We’ve all heard it said that good relationships are based on good communication. I believe this is true—on more levels than just the verbal.
Judgments do have value. Just as with your inner critic—let’s try not to stamp things out. Let’s accept what is true for us (the judgments are true) and then just start noticing when they serve us, and when they don’t. We judge all of the time; it’s how we filter our world. That’s okay. Revisiting Integrity Integrity is: When your words and actions match, and are in alignment with your values, beliefs, commitments and life vision. I am going to trust that if you are in a loving partnered relationship, and that relationship supports your life vision, that judging that same partner in ways that cause disconnection would not serve you. Because it would not serve you, it would not be in integrity for you. I’m going to trust that respectful communication is something you desire in your life—communication that respects all parties. If you are in a friendship with someone and they keep doing things that bother you, it would be out of integrity to not speak up for yourself and share your 100% truth (respectfully, of course).
I’m going to trust that even if you don’t like people at your job, you do have a desire for connection with other people—for relationships that run smoothly, for instance. I’m going to trust that if anyone that you worked with right now, even the difficult people, broke down crying and really got vulnerable and shared with you the parts of themselves that have deep, harsh inner critics, you might view them differently. You wouldn’t put up with disrespect, but you’d see where it was coming from (and how the two of you are alike). So what’s in integrity for you? To hate someone at work for how they speak to you? Or to establish respectful communication and to step out of negative judgments?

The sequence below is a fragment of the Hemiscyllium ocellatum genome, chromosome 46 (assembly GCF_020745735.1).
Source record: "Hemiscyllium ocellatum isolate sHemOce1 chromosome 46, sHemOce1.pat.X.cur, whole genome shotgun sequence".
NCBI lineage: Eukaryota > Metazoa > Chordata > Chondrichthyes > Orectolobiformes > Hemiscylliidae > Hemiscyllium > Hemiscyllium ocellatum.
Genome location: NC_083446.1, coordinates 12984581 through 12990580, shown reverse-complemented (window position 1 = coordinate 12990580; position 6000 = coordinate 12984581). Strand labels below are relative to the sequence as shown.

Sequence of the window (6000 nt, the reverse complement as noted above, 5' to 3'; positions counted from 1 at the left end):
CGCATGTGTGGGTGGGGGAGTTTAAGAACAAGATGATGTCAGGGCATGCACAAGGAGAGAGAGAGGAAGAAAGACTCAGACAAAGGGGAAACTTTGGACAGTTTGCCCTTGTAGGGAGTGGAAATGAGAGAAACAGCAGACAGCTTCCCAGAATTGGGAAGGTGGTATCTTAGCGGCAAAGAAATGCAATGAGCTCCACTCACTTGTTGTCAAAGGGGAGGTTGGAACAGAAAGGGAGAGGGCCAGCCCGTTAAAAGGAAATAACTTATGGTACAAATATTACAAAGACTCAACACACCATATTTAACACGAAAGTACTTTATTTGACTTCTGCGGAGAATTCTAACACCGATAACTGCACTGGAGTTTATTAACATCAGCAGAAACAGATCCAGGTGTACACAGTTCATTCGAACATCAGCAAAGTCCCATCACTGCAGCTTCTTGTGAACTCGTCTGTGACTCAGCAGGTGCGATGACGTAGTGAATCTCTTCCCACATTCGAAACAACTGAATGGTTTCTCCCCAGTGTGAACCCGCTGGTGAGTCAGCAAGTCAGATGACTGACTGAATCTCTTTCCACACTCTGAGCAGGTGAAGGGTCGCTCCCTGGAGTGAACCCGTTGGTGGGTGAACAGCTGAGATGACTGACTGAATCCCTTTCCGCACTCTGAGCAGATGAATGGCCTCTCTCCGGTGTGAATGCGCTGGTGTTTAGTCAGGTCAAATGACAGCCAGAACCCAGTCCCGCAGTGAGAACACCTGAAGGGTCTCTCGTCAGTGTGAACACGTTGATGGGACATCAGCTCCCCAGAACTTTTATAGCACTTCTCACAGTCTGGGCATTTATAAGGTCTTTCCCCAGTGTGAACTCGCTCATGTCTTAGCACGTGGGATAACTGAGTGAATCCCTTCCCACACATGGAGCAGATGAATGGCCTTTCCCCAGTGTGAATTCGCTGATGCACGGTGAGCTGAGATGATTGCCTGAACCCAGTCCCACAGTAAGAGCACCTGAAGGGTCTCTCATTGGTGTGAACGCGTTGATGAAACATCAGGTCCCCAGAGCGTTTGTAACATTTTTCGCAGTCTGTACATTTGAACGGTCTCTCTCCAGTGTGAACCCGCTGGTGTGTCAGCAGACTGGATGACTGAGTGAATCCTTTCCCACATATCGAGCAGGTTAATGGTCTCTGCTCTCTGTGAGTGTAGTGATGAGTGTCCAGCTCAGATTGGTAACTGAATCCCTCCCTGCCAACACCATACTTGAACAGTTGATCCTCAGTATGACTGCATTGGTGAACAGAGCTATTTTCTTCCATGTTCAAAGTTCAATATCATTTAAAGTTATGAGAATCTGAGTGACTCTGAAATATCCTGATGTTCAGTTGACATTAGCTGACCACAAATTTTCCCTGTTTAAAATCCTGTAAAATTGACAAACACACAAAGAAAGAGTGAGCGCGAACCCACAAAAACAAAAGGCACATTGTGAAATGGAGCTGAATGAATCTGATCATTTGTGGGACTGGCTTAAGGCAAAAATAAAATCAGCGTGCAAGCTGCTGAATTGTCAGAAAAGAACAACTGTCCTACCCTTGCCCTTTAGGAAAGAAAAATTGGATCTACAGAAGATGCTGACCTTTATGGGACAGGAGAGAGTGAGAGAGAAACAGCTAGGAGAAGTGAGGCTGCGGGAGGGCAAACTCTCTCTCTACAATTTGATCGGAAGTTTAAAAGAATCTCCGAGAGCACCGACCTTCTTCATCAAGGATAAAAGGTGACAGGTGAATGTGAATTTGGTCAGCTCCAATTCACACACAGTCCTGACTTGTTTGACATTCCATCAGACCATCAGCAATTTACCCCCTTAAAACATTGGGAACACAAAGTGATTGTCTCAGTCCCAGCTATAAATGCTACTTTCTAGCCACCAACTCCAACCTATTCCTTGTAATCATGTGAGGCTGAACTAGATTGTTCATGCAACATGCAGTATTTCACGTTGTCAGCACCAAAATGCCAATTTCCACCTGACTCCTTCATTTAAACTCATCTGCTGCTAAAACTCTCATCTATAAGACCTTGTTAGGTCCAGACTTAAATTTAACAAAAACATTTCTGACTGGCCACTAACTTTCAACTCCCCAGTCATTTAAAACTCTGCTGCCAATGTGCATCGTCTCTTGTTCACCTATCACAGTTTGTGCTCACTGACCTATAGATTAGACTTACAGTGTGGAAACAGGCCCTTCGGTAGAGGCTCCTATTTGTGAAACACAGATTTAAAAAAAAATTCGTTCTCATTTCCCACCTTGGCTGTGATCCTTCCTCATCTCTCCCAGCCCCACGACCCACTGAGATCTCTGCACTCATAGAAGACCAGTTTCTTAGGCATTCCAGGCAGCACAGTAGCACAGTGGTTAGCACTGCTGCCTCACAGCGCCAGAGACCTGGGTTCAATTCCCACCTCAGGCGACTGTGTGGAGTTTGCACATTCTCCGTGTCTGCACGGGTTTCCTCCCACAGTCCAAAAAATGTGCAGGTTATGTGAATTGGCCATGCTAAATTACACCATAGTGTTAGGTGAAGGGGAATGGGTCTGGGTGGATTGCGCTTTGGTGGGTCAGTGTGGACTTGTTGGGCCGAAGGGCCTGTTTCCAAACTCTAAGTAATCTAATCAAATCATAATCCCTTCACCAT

Communication starts with you. Now we can even revise things a bit, and say that successful relationships are built on respectful verbal and energetic communication in which each person takes ownership. And even if the other person is not willing to own their part, you get the opportunity to create success in your relationship with yourself and your personal integrity.
Take out a sheet of paper and write make note of a relationship or two that you identify as a problem. Use a discerning eye to note any places where you have judgments of someone else that cause disconnection in the relationship. Another way to look at this might be to ask: “Am I attached to a particular outcome, here?” Are you attached to them being a certain way? Are you allowing them to have their process? As human beings, all of us get to have our process. We get to be as mistake-laden as we wish! (You do, too.) Take time to notice any places where you are out of integrity with you by holding judgments, resentments, blame or anything else that causes disconnection.